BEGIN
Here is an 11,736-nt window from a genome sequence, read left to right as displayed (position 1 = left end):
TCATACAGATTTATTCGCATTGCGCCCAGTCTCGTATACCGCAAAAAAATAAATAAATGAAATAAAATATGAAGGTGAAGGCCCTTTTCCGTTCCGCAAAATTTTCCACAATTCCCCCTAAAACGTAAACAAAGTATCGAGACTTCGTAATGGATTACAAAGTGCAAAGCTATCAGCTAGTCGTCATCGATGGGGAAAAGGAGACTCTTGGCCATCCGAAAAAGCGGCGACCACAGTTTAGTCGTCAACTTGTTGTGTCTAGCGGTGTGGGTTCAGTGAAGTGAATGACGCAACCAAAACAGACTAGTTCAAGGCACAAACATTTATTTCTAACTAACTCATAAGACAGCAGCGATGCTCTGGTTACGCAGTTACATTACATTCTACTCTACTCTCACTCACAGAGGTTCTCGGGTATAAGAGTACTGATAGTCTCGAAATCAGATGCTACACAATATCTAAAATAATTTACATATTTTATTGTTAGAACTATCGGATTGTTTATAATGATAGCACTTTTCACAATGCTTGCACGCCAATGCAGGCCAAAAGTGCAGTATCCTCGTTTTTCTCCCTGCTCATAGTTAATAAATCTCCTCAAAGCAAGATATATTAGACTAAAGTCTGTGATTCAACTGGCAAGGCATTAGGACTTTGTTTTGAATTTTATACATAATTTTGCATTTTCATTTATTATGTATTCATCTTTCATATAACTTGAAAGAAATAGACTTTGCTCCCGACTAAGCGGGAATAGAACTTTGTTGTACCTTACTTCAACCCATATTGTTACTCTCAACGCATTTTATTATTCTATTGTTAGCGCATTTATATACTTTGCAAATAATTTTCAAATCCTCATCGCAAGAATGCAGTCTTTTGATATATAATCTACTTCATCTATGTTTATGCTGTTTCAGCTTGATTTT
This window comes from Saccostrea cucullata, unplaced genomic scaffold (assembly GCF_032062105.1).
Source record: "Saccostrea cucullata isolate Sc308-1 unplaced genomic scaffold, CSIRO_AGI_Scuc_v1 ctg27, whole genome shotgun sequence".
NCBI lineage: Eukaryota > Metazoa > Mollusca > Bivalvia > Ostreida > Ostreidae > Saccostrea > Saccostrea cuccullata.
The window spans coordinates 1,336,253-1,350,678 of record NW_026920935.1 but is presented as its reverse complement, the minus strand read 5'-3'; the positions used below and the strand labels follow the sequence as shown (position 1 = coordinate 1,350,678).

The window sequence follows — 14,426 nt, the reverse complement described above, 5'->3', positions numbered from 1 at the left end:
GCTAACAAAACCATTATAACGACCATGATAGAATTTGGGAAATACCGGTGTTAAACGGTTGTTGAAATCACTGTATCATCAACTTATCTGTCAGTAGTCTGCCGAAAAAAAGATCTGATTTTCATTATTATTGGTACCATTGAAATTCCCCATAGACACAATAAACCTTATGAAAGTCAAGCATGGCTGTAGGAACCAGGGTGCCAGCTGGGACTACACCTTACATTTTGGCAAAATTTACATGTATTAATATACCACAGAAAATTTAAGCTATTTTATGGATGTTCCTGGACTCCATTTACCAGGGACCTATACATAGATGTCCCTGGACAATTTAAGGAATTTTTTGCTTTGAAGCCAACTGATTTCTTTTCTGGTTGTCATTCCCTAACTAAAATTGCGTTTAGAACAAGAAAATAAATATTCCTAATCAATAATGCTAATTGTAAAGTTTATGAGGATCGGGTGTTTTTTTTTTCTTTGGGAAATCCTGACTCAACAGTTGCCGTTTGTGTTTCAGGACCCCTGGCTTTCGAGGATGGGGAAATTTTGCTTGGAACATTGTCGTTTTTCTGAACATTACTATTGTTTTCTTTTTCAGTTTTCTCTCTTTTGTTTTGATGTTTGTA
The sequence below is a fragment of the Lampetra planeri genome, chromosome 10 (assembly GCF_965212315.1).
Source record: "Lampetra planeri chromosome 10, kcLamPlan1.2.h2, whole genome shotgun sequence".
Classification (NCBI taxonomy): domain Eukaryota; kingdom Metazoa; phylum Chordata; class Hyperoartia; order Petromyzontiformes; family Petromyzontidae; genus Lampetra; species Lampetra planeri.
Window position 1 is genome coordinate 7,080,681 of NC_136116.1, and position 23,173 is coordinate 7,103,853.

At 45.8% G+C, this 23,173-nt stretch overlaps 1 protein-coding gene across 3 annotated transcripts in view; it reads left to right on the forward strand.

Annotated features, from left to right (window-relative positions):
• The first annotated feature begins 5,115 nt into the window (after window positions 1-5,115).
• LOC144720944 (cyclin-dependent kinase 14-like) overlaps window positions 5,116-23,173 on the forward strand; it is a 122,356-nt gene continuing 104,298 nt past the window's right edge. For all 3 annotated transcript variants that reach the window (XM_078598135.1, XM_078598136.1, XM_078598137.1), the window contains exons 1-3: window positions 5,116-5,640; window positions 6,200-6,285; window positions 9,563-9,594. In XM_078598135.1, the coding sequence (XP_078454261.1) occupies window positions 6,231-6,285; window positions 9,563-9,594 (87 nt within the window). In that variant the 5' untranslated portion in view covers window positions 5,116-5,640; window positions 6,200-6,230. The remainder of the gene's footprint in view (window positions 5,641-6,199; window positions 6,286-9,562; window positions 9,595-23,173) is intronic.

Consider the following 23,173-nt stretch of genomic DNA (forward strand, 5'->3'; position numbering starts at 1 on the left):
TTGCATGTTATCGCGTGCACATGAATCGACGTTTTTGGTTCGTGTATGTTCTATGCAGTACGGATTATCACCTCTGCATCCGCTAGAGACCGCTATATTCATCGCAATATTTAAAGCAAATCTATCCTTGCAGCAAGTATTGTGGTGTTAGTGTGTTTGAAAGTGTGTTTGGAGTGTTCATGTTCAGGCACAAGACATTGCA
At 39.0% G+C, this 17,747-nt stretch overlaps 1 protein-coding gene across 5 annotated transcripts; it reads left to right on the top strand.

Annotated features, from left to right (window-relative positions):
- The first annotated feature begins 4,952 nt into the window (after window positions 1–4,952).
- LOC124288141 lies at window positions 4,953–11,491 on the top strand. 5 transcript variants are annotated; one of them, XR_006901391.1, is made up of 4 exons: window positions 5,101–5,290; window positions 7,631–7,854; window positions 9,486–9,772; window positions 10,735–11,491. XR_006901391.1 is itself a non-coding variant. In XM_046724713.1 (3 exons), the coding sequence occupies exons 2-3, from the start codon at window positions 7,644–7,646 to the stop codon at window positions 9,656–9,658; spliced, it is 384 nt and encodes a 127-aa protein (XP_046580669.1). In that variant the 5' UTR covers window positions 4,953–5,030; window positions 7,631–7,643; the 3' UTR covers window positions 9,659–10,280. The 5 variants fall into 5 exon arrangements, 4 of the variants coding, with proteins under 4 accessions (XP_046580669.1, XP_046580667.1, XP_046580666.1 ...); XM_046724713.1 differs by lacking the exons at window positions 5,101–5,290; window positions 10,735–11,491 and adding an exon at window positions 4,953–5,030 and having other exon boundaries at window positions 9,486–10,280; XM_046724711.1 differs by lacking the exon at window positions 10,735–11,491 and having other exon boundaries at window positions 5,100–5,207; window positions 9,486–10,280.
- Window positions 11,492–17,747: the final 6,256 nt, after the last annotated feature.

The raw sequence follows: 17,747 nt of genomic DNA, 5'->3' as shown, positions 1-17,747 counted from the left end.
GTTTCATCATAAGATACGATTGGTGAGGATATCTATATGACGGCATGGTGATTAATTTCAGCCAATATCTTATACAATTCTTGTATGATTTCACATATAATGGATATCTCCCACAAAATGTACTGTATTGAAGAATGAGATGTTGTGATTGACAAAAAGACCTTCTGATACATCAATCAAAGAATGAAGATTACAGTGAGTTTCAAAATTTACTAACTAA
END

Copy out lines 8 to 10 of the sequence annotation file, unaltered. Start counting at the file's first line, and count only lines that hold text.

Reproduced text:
GCTAACAAAACCATTATAACGACCATGATAGAATTTGGGAAATACCGGTGTTAAACGGTTGTTGAAATCACTGTATCATCAACTTATCTGTCAGTAGTCTGCCGAAAAAAAGATCTGATTTTCATTATTATTGGTACCATTGAAATTCCCCATAGACACAATAAACCTTATGAAAGTCAAGCATGGCTGTAGGAACCAGGGTGCCAGCTGGGACTACACCTTACATTTTGGCAAAATTTACATGTATTAATATACCACAGAAAATTTAAGCTATTTTATGGATGTTCCTGGACTCCATTTACCAGGGACCTATACATAGATGTCCCTGGACAATTTAAGGAATTTTTTGCTTTGAAGCCAACTGATTTCTTTTCTGGTTGTCATTCCCTAACTAAAATTGCGTTTAGAACAAGAAAATAAATATTCCTAATCAATAATGCTAATTGTAAAGTTTATGAGGATCGGGTGTTTTTTTTTTCTTTGGGAAATCCTGACTCAACAGTTGCCGTTTGTGTTTCAGGACCCCTGGCTTTCGAGGATGGGGAAATTTTGCTTGGAACATTGTCGTTTTTCTGAACATTACTATTGTTTTCTTTTTCAGTTTTCTCTCTTTTGTTTTGATGTTTGTA
The sequence below is a fragment of the Lampetra planeri genome, chromosome 10 (assembly GCF_965212315.1).
Source record: "Lampetra planeri chromosome 10, kcLamPlan1.2.h2, whole genome shotgun sequence".